Definitions

macrosociological

Industrial sociology

Industrial sociology (also known as "sociology of industrial relations" or sociology of work) is both a study of the interaction of people within industry (e.g. boss-subordinate, inter-departmental, and management-union relations) and, on a macrosociological scale, the study of the impact of industrialization on whole societies.

Labor Process Theory

One branch of industrial sociology is Labor Process Theory (LPT). In 1974, Harry Braverman wrote Labor and Monopoly Capital: The Degradation of Work in the Twentieth Century, which provided a critical analysis of scientific management. This book analyzed capitalist productive relations from a Marxist perspective. following Marx, Braverman argued that work within capitalist organisations was exploitative and alienating, and therefore workers had to be coerced into servitude. For Braverman the pursuit of capitalist interests over time ultimately leads to deskilling and routinisation of the worker. The Taylorist (see Frederick Taylor, Scientific Managementwork) work design that is the ultimate embodiment of this tendency.

Braverman demonstrated several mechanisms of control in both the factory blue collar and clerical white collar labor force.

Braverman's key contribution is his "deskilling" thesis. Braverman argued that capitalist owners and managers were incessantly driven to deskill the labor force to lower production costs and ensure higher productivity. Deskilled labour is cheap and above all easy to control due to the workers lack of direct engagement in the production process. In turn work becomes intellectually or emotionally unfulfilling; the lack of capitalist reliance on human skill reduces the need of employers to reward workers in anything but a minimal economic way.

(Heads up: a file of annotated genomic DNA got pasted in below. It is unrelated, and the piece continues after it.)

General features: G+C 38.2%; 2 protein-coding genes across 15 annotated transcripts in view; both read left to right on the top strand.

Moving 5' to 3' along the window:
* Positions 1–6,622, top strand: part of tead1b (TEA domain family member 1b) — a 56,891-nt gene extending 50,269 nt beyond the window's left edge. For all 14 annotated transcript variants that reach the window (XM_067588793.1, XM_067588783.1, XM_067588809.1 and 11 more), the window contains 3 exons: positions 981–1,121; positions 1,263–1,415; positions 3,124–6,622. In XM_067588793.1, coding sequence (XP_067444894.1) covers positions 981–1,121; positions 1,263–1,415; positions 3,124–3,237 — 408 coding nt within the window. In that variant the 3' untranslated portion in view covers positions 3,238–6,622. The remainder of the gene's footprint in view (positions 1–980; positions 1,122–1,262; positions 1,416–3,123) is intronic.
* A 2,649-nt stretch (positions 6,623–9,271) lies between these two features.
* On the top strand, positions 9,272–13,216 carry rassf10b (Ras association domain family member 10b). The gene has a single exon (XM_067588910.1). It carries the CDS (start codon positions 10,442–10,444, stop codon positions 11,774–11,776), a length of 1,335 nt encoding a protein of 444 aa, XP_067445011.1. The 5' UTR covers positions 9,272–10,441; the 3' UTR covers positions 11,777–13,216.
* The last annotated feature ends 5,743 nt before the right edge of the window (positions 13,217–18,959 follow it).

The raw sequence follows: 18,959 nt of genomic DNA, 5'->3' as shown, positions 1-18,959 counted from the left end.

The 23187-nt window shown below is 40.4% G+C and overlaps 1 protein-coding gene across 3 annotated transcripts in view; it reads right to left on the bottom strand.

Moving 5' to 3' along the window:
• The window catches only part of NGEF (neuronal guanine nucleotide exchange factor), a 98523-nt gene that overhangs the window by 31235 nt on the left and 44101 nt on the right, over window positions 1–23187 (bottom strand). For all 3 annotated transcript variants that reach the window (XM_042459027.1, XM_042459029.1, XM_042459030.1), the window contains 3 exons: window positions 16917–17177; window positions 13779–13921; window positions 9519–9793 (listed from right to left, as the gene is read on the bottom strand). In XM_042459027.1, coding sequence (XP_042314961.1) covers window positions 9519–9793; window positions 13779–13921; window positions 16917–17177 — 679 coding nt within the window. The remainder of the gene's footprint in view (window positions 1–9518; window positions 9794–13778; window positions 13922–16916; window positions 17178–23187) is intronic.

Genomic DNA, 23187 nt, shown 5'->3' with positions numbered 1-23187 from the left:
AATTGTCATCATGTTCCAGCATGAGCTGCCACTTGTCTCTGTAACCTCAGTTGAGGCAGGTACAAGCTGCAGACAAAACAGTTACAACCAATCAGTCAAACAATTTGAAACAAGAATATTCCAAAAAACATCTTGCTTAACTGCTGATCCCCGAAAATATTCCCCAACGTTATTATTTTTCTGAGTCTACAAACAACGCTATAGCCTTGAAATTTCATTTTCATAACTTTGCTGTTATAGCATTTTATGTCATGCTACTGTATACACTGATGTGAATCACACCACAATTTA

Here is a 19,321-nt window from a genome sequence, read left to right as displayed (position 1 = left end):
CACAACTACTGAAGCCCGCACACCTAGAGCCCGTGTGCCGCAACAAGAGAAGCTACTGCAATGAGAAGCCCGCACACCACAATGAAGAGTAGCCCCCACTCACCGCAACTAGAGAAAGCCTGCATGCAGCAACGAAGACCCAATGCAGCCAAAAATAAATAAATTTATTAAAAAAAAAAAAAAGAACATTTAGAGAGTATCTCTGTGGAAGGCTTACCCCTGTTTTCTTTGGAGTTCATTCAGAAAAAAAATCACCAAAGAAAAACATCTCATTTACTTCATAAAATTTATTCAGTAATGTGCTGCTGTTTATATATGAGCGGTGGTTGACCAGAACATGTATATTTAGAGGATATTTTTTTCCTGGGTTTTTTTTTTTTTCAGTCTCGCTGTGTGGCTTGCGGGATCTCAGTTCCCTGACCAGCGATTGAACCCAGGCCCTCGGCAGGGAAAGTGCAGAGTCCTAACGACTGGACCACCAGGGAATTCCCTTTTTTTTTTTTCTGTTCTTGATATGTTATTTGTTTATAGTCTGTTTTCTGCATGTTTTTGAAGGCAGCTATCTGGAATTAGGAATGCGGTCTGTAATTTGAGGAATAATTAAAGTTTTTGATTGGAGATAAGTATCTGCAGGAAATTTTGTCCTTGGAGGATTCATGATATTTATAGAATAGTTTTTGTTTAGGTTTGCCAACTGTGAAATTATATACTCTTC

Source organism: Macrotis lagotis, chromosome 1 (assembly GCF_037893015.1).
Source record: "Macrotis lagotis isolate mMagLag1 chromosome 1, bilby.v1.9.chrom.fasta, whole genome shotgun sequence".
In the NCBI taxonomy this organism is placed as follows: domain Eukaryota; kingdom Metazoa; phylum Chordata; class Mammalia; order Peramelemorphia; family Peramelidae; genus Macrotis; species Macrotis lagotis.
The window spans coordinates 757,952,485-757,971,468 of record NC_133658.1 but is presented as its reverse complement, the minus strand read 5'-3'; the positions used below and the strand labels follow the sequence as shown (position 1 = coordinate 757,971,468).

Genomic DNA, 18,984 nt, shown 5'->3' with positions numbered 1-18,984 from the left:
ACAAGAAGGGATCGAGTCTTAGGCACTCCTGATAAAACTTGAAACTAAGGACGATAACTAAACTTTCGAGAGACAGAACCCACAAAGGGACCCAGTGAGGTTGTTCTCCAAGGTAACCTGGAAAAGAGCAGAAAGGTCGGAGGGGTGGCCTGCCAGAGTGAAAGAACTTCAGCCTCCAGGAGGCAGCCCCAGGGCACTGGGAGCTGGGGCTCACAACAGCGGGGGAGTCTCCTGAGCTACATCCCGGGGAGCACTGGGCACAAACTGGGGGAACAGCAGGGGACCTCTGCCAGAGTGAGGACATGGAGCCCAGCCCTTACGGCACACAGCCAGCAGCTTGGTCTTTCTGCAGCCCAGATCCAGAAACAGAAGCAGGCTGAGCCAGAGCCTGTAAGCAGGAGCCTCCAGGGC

Braverman's contribution to the sociology of work and industry (i.e., industrial sociology) has been important and his theories of the labor process continue to inform teaching and research. Braverman's thesis has however been contested, notably by Andrew Freidman in his work "Industry and Labour" (1977). In it, Freidman suggests that whilst the direct control of labour is beneficial for the capitalist under certain circumstances, a degree of 'responsible autonomy' can be granted to unionised or 'core' workers, in order to harness their skill under controlled conditions. Also, Richard Edwards showed in 1979 that although hierarchy in organisations has remained constant, additional forms of control (such as technical control via email monitoring, call monitoring; bureaucratic control via procedures for leave, sickness etc) has been added to gain the interests of the capitalist class versus the workers.

Human resource management theory

Questions are how employer exploit and develop the human resources. There might be static models putting pressure on people or trials to search for the right job for the right person.

OB Is the observation and study of the behaviour of the people working in the organization...it is also the science of observing and studying the behavioural aspects of the employee to improve the productivity of an organization

Postmodernism

See also

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